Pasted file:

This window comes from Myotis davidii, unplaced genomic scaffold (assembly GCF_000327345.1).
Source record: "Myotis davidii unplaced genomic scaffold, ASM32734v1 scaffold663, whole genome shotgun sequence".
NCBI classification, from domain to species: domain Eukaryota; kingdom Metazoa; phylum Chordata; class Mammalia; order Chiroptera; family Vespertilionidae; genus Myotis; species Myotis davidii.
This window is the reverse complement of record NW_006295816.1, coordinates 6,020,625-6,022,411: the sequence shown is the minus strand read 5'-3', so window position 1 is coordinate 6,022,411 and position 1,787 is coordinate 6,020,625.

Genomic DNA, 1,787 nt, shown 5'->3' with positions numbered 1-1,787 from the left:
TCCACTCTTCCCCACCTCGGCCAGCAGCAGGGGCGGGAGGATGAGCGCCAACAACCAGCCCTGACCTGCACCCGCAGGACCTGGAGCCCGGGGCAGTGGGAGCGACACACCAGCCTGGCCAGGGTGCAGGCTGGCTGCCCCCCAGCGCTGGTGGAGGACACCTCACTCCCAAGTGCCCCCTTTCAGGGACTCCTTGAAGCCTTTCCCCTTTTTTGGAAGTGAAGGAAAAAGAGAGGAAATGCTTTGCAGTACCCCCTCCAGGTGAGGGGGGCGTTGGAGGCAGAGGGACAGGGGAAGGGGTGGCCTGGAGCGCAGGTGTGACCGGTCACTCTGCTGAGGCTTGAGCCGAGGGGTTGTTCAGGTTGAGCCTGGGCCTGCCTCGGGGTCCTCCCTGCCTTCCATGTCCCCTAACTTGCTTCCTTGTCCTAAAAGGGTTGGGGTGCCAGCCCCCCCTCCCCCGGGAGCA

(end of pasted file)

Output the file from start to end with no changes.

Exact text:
This window comes from Myotis davidii, unplaced genomic scaffold (assembly GCF_000327345.1).
Source record: "Myotis davidii unplaced genomic scaffold, ASM32734v1 scaffold663, whole genome shotgun sequence".
NCBI classification, from domain to species: domain Eukaryota; kingdom Metazoa; phylum Chordata; class Mammalia; order Chiroptera; family Vespertilionidae; genus Myotis; species Myotis davidii.
This window is the reverse complement of record NW_006295816.1, coordinates 6,020,625-6,022,411: the sequence shown is the minus strand read 5'-3', so window position 1 is coordinate 6,022,411 and position 1,787 is coordinate 6,020,625.

Genomic DNA, 1,787 nt, shown 5'->3' with positions numbered 1-1,787 from the left:
TCCACTCTTCCCCACCTCGGCCAGCAGCAGGGGCGGGAGGATGAGCGCCAACAACCAGCCCTGACCTGCACCCGCAGGACCTGGAGCCCGGGGCAGTGGGAGCGACACACCAGCCTGGCCAGGGTGCAGGCTGGCTGCCCCCCAGCGCTGGTGGAGGACACCTCACTCCCAAGTGCCCCCTTTCAGGGACTCCTTGAAGCCTTTCCCCTTTTTTGGAAGTGAAGGAAAAAGAGAGGAAATGCTTTGCAGTACCCCCTCCAGGTGAGGGGGGCGTTGGAGGCAGAGGGACAGGGGAAGGGGTGGCCTGGAGCGCAGGTGTGACCGGTCACTCTGCTGAGGCTTGAGCCGAGGGGTTGTTCAGGTTGAGCCTGGGCCTGCCTCGGGGTCCTCCCTGCCTTCCATGTCCCCTAACTTGCTTCCTTGTCCTAAAAGGGTTGGGGTGCCAGCCCCCCCTCCCCCGGGAGCA